But not tonight.

fine gauge

my stitches follow one, one more —
knit, yarn-over,
knit two
patterns taught, learned
as a
each stitch a piece,

Oh, it’s early days.  Still a lot of work to do.  Never mind me.  Go read Staceyann’s amazing piece.  Let her show you how it’s done.

/crazy-pants flirtation with the dark side

Thank you, justices of the 9th US Circuit Court of Appeals.  I’m not naive enough to think this is it, to think all the world — or at least all of California — is bathed in a rose-colored haze.  No.  I know there is so much work still to do, but I am happy to pause for just a moment to appreciate and offer thanks for shining moments of crystal clarity.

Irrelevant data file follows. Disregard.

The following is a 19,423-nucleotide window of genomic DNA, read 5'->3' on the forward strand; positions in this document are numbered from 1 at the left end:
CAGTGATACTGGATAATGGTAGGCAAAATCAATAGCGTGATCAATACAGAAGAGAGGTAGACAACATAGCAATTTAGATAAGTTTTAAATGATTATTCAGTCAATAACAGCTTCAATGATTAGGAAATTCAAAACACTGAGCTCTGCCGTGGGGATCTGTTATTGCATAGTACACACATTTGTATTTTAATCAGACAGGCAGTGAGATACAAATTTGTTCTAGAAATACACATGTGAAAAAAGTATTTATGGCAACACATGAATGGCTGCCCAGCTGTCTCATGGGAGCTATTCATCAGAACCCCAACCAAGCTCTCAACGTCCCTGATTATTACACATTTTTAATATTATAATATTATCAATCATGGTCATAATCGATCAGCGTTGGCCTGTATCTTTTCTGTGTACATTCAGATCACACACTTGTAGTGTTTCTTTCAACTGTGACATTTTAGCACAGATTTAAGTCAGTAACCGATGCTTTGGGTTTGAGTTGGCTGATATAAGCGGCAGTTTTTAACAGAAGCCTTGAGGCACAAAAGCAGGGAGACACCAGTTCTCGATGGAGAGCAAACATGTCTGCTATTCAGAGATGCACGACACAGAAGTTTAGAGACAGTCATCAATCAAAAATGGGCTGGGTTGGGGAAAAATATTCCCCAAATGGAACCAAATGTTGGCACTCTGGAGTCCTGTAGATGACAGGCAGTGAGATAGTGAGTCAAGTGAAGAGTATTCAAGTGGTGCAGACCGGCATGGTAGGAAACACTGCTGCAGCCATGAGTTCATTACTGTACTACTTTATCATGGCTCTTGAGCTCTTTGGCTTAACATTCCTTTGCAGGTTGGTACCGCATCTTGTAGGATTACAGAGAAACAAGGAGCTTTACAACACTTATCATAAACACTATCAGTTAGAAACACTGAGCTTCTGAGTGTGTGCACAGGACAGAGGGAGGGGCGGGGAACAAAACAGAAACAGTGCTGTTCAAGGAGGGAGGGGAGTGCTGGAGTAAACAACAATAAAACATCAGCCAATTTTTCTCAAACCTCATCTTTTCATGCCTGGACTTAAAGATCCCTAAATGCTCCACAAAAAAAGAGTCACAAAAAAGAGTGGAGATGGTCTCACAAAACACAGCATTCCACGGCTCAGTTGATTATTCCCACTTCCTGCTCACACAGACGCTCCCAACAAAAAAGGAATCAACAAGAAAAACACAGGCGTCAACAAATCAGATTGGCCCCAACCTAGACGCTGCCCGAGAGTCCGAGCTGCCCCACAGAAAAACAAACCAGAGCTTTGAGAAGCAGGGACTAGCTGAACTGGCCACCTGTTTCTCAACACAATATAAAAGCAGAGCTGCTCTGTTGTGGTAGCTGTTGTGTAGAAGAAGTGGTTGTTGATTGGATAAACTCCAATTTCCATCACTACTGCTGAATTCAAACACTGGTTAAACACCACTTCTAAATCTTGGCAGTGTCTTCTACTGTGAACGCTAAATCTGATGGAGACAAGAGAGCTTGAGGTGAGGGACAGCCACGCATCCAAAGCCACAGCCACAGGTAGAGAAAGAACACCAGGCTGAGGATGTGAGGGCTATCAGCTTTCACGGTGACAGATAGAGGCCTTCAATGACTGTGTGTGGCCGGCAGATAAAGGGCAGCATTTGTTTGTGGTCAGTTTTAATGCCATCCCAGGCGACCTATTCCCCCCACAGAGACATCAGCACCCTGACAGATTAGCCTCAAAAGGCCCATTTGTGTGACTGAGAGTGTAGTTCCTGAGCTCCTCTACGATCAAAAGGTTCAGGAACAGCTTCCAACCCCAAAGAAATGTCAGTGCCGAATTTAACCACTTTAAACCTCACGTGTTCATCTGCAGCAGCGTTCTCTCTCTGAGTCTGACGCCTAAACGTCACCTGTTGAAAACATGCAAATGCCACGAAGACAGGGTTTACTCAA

“Proposition 8 serves no purpose, and has no effect, other than to lessen the status and human dignity of gays and lesbians in California, and to officially reclassify their relationships and families as inferior to those of opposite-sex couples. The Constitution simply does not allow for laws of this sort.”

— U.S. Circuit Judge Stephen Reinhardt

Yes, exactly.


… birds all sing as if they knew …